Do You Fit The Profile Of A Typical Bankruptcy Filer?
You have probably heard all the stereotypes about people who file for bankruptcy. There’s the guy who makes extravagant purchases and invests in business ventures that have little chance of success and then, instead of paying up, declares bankruptcy when the bills come due. Then there’s the guy who declares bankruptcy after a divorce, hoping that he can get a modification of his child support amount; meanwhile, he has his job pay him in cash so he can spend lavishly on his girlfriend. People who fit these stereotypes account for only a small percentage of bankruptcy filings; in fact, more than half of people who file for bankruptcy are women. Don’t assume that, just because you are not a womanizer or a wannabe business tycoon, you do not qualify for bankruptcy protection. Everyone’s bankruptcy filing is unique, and a Miami bankruptcy lawyer can give you advice about yours.
Bankruptcy Filing Statistics
There is such diversity among bankruptcy filing cases, that it is difficult to say that anyone is a “typical” person who is filing for bankruptcy. According to Debt.com, an increasing number of bankruptcy filings are by individuals, as opposed to businesses. In 1980, businesses made up 13 percent of bankruptcy filings, but in 2020, they represented only three percent.
These are some other statistics about how much or how little you resemble other people who have filed for bankruptcy:
- Florida is second only to California in terms of the number of bankruptcy filings per year. This is probably due to Florida’s large population and its lenient wage garnishment laws.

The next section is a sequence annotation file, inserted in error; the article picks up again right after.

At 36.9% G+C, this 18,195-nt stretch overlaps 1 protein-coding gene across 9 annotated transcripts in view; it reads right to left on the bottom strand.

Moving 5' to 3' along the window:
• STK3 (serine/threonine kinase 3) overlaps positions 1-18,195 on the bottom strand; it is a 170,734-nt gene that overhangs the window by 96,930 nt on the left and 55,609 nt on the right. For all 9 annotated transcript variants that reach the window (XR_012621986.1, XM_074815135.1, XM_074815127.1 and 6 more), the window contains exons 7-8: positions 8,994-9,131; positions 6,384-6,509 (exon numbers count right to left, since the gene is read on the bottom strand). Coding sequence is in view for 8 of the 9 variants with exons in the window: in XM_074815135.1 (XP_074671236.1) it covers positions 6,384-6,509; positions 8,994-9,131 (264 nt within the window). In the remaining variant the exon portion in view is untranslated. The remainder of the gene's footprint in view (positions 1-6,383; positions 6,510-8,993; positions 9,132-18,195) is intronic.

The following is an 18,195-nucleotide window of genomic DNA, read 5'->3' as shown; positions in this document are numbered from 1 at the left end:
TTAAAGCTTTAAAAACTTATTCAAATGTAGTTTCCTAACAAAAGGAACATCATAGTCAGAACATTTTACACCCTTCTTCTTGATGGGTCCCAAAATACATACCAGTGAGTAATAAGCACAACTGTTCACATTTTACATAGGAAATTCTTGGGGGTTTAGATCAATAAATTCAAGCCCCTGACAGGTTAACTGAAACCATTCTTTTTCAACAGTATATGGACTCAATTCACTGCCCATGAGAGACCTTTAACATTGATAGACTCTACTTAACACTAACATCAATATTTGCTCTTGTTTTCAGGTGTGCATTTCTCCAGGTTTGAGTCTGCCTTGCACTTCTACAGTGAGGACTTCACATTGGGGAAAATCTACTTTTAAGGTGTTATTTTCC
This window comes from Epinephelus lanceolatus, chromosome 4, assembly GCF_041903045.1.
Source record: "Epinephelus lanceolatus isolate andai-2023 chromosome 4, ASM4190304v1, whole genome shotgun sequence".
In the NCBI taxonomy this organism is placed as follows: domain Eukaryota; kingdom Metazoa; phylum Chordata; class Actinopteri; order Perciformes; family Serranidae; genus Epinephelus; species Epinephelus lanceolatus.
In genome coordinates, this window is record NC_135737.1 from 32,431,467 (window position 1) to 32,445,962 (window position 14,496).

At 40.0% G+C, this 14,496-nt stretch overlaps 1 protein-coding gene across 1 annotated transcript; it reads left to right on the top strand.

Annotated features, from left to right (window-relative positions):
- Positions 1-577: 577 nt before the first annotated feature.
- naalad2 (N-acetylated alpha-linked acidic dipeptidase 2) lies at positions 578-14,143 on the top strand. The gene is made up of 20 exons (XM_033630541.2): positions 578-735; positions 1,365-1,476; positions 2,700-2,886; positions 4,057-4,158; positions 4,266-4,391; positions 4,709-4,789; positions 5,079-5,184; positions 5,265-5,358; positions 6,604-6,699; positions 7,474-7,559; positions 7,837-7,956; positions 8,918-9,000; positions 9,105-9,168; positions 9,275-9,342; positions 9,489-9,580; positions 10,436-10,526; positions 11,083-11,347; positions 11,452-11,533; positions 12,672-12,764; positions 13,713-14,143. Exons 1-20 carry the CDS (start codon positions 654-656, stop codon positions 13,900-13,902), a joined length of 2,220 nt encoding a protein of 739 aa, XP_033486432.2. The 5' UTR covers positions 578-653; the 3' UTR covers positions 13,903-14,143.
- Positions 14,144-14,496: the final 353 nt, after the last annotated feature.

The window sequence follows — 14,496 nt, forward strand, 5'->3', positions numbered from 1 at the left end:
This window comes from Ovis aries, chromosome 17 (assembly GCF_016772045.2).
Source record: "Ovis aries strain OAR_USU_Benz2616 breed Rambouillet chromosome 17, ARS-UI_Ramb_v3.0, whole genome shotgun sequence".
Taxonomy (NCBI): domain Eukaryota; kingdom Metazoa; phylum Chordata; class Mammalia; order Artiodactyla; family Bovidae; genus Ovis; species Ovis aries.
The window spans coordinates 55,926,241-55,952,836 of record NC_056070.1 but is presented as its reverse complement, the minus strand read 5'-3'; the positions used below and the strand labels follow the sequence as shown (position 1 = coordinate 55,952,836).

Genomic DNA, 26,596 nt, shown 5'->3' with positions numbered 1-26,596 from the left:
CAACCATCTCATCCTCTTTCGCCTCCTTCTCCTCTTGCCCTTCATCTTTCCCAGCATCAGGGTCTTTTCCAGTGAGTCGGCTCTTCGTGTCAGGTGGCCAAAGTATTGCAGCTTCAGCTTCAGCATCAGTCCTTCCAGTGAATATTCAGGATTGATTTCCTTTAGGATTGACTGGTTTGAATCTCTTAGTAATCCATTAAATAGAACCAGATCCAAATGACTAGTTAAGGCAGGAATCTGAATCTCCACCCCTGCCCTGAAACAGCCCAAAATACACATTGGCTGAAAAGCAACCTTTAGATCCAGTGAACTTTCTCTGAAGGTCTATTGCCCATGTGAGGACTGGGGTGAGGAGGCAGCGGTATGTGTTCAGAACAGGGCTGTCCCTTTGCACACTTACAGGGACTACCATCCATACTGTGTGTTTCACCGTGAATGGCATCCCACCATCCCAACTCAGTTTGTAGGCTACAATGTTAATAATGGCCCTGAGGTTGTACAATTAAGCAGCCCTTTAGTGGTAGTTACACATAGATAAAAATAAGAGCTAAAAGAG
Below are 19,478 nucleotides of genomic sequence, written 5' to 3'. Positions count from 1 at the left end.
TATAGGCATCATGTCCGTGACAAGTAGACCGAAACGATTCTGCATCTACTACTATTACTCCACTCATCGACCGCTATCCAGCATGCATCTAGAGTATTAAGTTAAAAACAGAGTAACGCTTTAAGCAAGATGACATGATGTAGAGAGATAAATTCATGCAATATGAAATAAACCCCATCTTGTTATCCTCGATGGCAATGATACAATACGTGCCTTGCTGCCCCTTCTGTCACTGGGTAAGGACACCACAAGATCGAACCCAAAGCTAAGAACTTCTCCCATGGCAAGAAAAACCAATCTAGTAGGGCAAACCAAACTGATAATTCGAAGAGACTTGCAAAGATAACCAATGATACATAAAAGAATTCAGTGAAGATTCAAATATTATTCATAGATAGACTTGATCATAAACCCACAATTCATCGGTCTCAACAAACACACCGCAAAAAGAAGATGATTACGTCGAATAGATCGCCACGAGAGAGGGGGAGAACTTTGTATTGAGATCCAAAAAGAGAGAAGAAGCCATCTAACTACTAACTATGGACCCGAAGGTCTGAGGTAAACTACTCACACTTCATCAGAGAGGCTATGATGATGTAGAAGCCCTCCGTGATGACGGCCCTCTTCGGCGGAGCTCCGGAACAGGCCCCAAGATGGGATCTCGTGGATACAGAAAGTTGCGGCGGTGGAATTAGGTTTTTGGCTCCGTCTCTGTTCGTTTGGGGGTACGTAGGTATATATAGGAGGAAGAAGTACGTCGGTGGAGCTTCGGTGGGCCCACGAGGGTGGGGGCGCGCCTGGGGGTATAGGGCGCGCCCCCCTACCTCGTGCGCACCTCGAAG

- Slightly more than half of all people who file for bankruptcy (52 percent) are women, contrary to the stereotype of bankruptcy filers as men who want to avoid financial responsibility for their families or unsound business decisions.
- Divorce is not the main driver of bankruptcy filings; only 15 percent of bankruptcy filers are divorced. 64 percent are married, three percent are widowed, and 17 percent have never been married.
- The median age for bankruptcy filers is 45, but about 15 percent are below age 35, and another 15 percent are above age 55.
- Student loans are a major source of financial hardship, but they also cannot receive all the blame for bankruptcy filings. More than a third of bankruptcy filers have never attended college, and only 20 percent hold bachelor’s degrees.
The biggest thing that bankruptcy filers seem to have in common is that they are experiencing financial hardship for reasons beyond their control. Many of them have suffered injuries or illnesses that led to costly medical bills while temporarily or permanently limiting the person’s ability to work. Remember that you have legal rights regarding how creditors can treat you; filing for bankruptcy may be the solution to your financial problems.
Find Out If Bankruptcy Protection Is Right for You
A South Florida bankruptcy lawyer can help you determine whether filing for bankruptcy protection is right for you. Contact Nowack & Olson, PLLC in Miami, Florida to discuss your case.